An investigation into the prevalence of Musculoskeletal Disorders (MSDS) within trades’ in high rise property development and the effects of age

Conference item


Thomas, D. 2019. An investigation into the prevalence of Musculoskeletal Disorders (MSDS) within trades’ in high rise property development and the effects of age. APOSHO 34 Conference. Guiyang (Guizhou) PRC 06 - 07 Sep 2019
TitleAn investigation into the prevalence of Musculoskeletal Disorders (MSDS) within trades’ in high rise property development and the effects of age
AuthorsThomas, D.
Abstract

Background
The term musculoskeletal disorders (MSDs) covers any injury, damage or disorder of the joints or other tissues in the upper/lower limbs or the back (HSE 2019) Wang (2017) stated that the rate of Workplace MSDs in construction remained higher than in all industries combined; the median days away from work increased from 8 days in 1992 to 13 days in 2014 and that construction workers continue to face a higher risk of MSDs. In the UK the HSE (HSE 2018) have identified a prevalence rate of 2310/100000 workers and 2410/100000 who are skilled trade workers with 469,000 Workers suffering from work-related musculoskeletal disorders (new or long-standing) in 2017/18. The loss of 6.6 million days accounts for 24% of all working days lost due to work-related ill health in the UK.
The Arthritis and Musculoskeletal Alliance (ARMA 2019) state that the physically demanding work
Helps contribute to the annual cost within the sector of £646m per year. With the UK removing the statutory retirement age, this creates health and safety challenges for older workers and those for whom they work (Barrett &Sargeant 2015).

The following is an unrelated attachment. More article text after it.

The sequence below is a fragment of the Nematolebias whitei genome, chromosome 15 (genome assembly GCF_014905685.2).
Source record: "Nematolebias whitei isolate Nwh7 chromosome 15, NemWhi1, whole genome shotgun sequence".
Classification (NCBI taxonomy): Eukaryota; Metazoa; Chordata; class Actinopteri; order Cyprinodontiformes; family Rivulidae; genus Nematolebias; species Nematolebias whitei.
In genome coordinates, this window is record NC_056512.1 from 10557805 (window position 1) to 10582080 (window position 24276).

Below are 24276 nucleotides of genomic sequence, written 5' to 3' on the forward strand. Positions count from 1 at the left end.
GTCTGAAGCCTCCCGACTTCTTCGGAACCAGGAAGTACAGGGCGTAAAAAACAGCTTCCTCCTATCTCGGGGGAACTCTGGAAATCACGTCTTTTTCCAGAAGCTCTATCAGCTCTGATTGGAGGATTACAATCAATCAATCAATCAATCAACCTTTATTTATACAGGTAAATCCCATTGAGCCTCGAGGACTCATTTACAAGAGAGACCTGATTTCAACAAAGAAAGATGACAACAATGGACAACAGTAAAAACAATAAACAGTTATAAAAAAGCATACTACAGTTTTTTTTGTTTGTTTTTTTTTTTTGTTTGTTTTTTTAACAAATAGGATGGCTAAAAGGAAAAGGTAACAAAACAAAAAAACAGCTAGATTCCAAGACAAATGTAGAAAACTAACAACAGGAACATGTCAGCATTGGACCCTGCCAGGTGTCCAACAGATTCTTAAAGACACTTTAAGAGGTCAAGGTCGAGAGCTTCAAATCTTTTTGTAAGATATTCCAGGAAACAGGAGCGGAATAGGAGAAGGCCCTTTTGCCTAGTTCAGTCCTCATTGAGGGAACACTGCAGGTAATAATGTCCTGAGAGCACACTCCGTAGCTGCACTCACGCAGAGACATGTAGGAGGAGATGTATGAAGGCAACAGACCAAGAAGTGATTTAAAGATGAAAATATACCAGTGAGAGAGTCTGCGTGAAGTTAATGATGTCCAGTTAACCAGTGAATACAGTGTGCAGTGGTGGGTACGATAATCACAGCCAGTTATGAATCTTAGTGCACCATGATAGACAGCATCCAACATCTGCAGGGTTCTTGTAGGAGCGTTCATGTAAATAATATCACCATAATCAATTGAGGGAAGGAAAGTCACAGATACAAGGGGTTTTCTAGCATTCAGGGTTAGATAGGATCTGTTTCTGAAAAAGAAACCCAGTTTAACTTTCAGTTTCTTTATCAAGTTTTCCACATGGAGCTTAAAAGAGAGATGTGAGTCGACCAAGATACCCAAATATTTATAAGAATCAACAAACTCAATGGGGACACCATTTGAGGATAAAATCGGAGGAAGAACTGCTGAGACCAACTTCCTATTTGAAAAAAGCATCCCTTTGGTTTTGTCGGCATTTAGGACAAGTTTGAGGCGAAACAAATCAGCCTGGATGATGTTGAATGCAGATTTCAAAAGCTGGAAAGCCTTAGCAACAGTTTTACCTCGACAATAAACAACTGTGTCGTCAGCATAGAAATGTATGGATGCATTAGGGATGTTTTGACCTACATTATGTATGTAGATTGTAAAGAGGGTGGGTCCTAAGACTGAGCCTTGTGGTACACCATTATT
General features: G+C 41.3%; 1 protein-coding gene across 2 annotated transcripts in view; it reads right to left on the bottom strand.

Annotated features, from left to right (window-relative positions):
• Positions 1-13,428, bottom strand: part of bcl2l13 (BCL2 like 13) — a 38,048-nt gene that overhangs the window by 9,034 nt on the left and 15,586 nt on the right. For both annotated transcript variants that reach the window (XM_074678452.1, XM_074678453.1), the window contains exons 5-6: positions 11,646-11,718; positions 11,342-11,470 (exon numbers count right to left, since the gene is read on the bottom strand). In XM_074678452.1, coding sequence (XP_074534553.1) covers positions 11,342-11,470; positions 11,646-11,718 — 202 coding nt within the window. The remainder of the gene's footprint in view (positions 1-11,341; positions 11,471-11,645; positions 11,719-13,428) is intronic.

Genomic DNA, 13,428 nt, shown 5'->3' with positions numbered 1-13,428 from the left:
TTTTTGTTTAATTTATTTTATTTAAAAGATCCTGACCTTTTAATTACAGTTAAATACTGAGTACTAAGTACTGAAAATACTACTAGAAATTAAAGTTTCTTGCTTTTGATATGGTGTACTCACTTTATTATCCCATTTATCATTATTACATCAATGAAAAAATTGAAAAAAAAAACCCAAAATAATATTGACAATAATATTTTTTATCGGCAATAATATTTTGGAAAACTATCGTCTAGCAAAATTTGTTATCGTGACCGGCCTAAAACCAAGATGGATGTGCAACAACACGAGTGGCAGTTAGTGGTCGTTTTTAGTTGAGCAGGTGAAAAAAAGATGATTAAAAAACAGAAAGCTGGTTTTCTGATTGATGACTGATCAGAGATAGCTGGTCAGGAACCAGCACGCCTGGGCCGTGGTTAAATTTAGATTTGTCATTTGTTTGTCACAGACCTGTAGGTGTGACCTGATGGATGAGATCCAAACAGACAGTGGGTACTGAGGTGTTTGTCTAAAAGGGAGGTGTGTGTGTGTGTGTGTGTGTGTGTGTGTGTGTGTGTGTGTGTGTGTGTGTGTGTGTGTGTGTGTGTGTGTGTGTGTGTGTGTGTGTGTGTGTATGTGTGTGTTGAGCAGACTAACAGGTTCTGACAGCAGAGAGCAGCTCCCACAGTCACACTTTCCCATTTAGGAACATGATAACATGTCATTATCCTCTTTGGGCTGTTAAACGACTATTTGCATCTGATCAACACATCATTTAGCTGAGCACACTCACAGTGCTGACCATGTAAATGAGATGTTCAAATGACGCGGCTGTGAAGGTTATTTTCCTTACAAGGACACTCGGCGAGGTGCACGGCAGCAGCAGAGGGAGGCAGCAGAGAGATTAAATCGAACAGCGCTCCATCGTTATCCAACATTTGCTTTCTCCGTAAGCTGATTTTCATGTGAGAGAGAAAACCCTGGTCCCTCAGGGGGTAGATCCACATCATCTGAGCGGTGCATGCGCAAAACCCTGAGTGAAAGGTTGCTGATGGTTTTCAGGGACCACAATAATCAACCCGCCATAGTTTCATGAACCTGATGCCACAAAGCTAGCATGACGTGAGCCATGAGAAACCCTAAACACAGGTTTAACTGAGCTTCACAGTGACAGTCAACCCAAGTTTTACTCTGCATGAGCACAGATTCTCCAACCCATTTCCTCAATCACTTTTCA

Okunribido & Wynn (2010) state that age is not an independent risk factor for work-related MSD. Older workers are more susceptible to work-related MSD than younger workers because of decreased functional capacity. Bridger (2008) reports that by the age of 6 the male spinal compression tolerance limit has reduced by 63%.
Within the built environment in the UK there has been a change in construction methods required to support the increase in high rise, often for residential buildings. This change includes more modular work such as the installation of pre fitted kitchens and bathroom requiring dry lining and less traditional skills such as plastering, bricklaying and joinery.
With the aim to create a process to help create a sustainable workforce it is best to be able to intervene before a period of absence initially occurs. This means having the tools and a process being able to monitor and engage with the workforce.
Method – A small ‘task and finish’ project between one of the UKs largest construction contractors and the University of Greenwich was set up. This study considered also trades required in modern modular techniques rather than previous work based upon traditional trades as well as age. We also identified the most prevalent languages on site and translated the questionnaire into 5 other languages to improve worker engagement.
Following meetings with the group Director for Health, Safety and Wellbeing contacts with a suitable site were made. Following a discussion with local management the specific work groups were identified together with the languages spoken on site. It was agreed to use body mapping Thomas et.al. (2018) on an individual basis – looking for specific tingling in fingers that could be associated with hand tools, pain that would go away after a period of rest and persistent pain
If workers in a particular job pool share health problems then patterns may emerge using bodymapping that are task related (Hazards, 1998) suggesting that it can
• Establish suitability of the individual to work
• Be an aid to the risk assessment process.
• Prioritize and support ergonomic improvements
• Compare ill health from different work groups
Keith and Brophy (2004) suggest that using this technique, together with statistical analysis, it is possible to identify and support associations and establish causal links. Findings can be compared with the literature available and together can be used until hazards are managed to an acceptable level (Mujica, 1992).
This was supplemented with questions around age, experience, role and recent absence associated with MSDs. This was agreed in advance and included assurances regarding data protection provisions. The contractor made contract with sub-contractors and it was agreed to provide feedback to sub-contractors to feedback to the workforce.